Monday, March 26, 2012

Risk Taker

At lunch on Saturday, Cheryl pointed out (twice!) that I’m a risk taker.  I nearly argued the point, but the more I thought about it, the more I realized that she’s right.  With full knowledge of the risks, I dated a 45-year old, never-married guy who lived two thousand miles away (and we made it work for a year and a half).  Even realizing that the housing bubble was at its peak, I bought a house in a great neighborhood that’s crazy expensive for a single-income family (and I’ve made it work for four years now).    I embarked on grad school while working full time and parenting full time (and I won awards for my performance in the program).

Of course, I haven’t jumped on every opportunity that’s flitted across my radar.  I’ve agonized over what to do when I could see the reward even though I wasn’t comfortable with the risk.  In those moments of struggle, I feel like a coward clinging to my safe decisions.  In retrospect, maybe those risks were just ones I simply wasn’t meant to take.  And despite my extensive deliberation with myself, maybe I knew I wasn’t meant to take them.

I’m working on a homework assignment for a writing class I’m taking from Joshua Fields Millburn.  We’re submitting answers to 29 questions that span the gamut from the poignant (Why do you write?) to the absurd (Would you rather ride on a train, dance in the rain, or feel no pain?).  One of the questions I struggled with today is “Why did you sign up for this class?”  The truth is that I don’t quite know.  (How’s that for crazy?)  I gave a few hundred dollars to an author I’d barely read for a class with no syllabus and very few details on content except that he would teach us to “write better.”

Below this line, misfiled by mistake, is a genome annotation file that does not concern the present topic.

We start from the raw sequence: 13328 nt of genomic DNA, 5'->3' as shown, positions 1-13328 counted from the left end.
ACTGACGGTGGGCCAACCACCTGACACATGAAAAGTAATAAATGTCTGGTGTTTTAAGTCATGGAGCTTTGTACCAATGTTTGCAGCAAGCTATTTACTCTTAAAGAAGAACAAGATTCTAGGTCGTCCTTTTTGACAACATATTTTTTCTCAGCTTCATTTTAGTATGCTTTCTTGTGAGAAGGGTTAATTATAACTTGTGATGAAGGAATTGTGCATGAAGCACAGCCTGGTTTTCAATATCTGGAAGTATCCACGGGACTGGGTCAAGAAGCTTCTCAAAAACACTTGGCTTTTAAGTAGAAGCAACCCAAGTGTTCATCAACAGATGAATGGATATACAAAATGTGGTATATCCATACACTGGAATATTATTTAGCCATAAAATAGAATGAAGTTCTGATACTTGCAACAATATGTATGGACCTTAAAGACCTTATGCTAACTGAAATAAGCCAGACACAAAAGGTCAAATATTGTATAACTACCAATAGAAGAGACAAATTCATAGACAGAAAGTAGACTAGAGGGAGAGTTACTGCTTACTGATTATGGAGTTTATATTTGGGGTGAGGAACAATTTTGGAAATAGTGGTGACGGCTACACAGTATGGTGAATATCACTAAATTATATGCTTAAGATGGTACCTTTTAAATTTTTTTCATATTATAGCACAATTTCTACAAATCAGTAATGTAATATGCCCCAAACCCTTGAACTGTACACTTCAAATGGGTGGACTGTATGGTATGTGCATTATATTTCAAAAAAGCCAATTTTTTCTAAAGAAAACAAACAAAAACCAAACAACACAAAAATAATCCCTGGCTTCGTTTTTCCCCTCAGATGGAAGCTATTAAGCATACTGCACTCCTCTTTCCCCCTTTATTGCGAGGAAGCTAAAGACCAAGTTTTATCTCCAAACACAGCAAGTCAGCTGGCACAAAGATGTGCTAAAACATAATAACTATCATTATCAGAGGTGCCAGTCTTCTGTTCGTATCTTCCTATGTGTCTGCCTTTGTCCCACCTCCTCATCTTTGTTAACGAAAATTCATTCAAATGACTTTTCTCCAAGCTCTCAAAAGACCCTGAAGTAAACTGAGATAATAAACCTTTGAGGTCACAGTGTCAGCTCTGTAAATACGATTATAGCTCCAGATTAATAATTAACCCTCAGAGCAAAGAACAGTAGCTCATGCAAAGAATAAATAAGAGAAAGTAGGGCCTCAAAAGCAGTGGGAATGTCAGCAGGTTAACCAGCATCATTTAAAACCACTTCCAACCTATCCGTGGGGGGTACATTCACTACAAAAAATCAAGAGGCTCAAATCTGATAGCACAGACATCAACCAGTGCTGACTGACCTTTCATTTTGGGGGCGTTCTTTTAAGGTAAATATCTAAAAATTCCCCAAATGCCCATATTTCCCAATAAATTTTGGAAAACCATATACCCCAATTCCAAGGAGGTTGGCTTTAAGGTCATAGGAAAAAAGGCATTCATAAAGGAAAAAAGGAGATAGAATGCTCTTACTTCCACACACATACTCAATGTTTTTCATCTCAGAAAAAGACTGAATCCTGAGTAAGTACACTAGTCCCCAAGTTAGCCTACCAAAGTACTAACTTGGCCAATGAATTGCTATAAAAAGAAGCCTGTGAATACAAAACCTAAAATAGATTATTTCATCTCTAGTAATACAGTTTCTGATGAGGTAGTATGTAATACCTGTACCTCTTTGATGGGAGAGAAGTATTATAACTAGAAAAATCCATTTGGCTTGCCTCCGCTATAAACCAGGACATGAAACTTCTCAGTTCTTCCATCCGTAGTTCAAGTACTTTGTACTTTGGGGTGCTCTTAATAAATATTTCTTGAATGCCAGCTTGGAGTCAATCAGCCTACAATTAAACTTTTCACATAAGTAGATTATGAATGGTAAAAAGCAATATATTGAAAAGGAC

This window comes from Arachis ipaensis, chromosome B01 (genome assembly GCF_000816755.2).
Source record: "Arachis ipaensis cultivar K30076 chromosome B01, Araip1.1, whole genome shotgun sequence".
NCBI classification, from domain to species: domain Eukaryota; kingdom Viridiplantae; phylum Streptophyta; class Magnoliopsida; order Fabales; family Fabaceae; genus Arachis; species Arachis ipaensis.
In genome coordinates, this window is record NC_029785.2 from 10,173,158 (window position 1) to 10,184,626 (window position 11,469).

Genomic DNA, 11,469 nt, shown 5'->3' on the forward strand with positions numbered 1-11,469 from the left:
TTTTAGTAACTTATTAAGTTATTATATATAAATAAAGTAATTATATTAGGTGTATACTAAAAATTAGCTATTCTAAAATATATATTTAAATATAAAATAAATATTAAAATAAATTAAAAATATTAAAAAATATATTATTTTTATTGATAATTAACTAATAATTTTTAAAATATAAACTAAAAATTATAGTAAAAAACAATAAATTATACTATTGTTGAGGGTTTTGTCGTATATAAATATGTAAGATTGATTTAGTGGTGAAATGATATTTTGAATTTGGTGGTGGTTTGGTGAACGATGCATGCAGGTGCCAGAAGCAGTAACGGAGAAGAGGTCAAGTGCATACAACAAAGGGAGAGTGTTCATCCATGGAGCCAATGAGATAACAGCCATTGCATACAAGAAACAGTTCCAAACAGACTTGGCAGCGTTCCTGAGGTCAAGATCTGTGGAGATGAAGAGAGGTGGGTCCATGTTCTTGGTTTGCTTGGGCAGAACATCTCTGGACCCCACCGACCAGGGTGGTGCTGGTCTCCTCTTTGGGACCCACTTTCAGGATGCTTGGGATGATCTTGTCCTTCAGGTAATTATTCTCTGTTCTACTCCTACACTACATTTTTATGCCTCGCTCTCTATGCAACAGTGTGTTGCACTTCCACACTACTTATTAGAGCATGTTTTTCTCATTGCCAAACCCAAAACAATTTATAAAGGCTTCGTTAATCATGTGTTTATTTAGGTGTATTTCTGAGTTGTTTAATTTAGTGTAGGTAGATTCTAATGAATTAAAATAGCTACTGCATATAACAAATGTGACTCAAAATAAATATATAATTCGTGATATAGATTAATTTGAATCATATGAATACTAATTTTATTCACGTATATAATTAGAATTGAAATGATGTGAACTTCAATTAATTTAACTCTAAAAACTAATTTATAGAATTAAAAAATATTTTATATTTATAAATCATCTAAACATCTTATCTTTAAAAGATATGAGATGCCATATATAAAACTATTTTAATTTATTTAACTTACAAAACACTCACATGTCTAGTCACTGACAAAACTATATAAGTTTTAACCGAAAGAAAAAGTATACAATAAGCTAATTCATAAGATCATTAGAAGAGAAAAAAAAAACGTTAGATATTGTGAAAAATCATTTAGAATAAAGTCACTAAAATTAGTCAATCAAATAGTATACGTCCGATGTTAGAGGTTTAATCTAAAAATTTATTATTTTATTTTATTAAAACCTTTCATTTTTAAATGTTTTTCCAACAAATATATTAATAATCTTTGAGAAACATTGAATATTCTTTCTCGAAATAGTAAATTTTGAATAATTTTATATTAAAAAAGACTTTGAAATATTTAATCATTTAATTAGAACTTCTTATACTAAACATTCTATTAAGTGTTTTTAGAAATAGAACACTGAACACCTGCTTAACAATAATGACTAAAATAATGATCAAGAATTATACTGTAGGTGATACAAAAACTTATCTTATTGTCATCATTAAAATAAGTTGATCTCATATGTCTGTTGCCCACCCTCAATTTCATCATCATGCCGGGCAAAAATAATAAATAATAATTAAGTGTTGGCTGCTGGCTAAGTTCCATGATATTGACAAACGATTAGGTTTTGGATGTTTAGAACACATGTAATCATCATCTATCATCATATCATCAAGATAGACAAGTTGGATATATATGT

On the surface, that sounds like a pretty boneheaded risk.

But the thing is?  I know it’s the right decision, even if I can’t quite quantify why I know.  When I saw the announcement for the class, I didn’t hesitate.  I confirmed my availability (and the cash) and signed up for it on the spot.  Making the decision to take the class was instinctive and effortless…just like the decision to buy my house, to give it a try with a guy across the country, or to add the work of grad school to an already-full life. 

So maybe it’s not that I’m “not a risk taker.”  Maybe, in fact, I’m actually a fairly skilled risk taker with a strong instinct for what is and is not a good risk.  And the definition of “good risk”, by the way, doesn’t have to mean that every detail works out forever.  Relationships change.  Houses need repair.  School is exhausting.  But it’s all worth it.  Had I not listened to my gut, had I passed on these risks, I never would have understood the depth of their rewards.

I believe that every risk comes with a lesson – an opportunity to learn something.   Whether the writing class actually makes me “write better” remains to be seen, but I know I’ll get something useful from it.  I know I’ll ultimately be very glad that I took the risk.

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